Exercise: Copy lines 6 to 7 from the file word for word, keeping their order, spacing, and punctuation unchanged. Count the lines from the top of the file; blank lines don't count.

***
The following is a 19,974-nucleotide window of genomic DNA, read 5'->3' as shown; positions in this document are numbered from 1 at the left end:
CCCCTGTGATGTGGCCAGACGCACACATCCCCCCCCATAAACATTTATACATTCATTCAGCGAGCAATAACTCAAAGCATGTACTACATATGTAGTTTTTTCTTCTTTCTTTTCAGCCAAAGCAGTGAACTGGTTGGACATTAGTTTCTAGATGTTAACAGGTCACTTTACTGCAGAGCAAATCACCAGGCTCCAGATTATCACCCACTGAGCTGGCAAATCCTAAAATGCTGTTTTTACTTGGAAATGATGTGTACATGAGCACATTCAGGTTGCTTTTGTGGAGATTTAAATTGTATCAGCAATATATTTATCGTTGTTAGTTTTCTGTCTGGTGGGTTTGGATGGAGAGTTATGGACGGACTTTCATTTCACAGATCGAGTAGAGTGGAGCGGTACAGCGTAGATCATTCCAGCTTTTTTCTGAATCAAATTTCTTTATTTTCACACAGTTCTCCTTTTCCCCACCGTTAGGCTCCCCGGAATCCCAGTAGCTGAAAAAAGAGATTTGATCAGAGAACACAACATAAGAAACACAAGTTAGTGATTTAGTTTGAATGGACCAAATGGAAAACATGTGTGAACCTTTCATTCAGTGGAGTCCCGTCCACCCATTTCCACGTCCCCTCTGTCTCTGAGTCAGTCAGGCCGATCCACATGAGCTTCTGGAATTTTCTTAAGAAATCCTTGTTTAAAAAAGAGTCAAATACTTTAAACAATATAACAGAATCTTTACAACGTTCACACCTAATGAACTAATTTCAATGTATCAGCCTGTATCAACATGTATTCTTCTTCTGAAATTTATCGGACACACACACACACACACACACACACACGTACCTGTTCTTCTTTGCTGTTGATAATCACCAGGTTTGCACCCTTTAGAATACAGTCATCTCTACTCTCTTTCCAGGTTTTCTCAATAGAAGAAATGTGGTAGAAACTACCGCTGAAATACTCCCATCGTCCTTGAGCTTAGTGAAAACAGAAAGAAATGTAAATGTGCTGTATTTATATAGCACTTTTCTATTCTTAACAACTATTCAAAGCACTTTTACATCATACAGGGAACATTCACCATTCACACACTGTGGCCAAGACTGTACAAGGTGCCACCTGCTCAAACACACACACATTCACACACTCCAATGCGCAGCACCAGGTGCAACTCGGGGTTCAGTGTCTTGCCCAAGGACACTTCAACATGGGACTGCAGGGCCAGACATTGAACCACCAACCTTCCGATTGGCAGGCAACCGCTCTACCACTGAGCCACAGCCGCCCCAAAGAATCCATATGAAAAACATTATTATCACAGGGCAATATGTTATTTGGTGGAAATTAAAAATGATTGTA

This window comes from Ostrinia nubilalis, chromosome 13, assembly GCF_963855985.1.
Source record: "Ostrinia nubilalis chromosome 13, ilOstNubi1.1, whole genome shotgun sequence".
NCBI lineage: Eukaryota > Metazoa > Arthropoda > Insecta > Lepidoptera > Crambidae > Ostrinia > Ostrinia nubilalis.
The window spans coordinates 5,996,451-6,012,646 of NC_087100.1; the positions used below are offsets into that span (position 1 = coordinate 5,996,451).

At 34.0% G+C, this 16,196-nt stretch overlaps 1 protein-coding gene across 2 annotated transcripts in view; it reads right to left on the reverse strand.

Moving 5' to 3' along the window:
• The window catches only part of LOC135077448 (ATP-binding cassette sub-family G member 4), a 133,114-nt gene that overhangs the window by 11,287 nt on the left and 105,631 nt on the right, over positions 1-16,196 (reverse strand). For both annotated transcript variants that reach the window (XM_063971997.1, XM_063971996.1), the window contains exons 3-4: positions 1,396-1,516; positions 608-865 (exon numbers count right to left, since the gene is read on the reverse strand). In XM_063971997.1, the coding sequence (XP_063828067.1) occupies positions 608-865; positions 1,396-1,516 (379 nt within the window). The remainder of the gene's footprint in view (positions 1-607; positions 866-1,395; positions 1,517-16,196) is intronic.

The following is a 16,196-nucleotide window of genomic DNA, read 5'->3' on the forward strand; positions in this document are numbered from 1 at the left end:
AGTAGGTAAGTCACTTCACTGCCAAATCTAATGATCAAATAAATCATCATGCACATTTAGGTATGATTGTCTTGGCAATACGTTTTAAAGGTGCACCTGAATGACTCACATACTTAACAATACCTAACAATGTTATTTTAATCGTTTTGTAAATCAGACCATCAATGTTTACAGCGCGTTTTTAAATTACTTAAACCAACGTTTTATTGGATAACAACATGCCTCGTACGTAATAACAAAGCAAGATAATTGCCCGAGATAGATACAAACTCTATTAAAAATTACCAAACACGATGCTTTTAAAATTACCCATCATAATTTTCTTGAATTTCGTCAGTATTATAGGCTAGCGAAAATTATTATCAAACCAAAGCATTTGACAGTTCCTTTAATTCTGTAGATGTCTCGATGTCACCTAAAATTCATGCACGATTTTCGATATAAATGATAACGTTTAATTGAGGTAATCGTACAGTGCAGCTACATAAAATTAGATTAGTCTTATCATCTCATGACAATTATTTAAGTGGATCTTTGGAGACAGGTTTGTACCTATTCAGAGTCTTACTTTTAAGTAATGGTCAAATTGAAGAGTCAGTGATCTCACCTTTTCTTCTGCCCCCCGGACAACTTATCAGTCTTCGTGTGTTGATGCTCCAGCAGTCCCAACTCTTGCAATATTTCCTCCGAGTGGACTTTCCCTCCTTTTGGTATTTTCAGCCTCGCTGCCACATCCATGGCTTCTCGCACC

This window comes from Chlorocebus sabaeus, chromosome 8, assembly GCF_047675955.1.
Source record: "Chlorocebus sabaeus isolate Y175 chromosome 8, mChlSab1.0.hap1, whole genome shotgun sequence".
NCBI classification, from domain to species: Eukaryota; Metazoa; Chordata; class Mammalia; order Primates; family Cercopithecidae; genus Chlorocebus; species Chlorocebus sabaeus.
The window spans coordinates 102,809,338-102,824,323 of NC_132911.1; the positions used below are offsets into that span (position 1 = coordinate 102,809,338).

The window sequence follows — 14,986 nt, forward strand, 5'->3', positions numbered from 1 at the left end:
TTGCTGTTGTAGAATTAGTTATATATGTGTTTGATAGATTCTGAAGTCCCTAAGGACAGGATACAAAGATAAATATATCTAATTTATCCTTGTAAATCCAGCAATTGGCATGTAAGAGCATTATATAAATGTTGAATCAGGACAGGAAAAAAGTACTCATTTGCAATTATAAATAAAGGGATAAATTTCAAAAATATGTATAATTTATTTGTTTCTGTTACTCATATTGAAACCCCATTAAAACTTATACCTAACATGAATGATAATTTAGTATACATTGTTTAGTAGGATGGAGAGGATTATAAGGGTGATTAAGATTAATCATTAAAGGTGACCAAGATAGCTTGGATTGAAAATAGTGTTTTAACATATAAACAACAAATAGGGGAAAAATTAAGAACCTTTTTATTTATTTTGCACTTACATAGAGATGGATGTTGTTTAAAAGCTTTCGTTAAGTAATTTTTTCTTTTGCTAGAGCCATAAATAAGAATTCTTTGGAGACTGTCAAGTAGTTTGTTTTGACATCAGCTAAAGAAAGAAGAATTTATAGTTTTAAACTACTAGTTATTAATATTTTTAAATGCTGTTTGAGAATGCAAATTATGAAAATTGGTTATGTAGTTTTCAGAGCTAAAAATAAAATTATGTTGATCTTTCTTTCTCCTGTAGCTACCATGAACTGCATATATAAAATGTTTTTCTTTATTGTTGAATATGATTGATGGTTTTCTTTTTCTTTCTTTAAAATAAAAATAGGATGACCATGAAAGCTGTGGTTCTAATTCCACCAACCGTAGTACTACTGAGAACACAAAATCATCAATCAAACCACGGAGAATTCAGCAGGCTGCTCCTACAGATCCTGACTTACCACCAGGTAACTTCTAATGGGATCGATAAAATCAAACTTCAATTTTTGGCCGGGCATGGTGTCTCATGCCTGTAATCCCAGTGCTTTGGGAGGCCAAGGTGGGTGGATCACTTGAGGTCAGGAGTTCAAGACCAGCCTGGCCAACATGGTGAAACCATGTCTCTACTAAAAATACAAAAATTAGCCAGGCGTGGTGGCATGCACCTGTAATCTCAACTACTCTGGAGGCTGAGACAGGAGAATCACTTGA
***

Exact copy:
The window spans coordinates 5,996,451-6,012,646 of NC_087100.1; the positions used below are offsets into that span (position 1 = coordinate 5,996,451).

At 34.0% G+C, this 16,196-nt stretch overlaps 1 protein-coding gene across 2 annotated transcripts in view; it reads right to left on the reverse strand.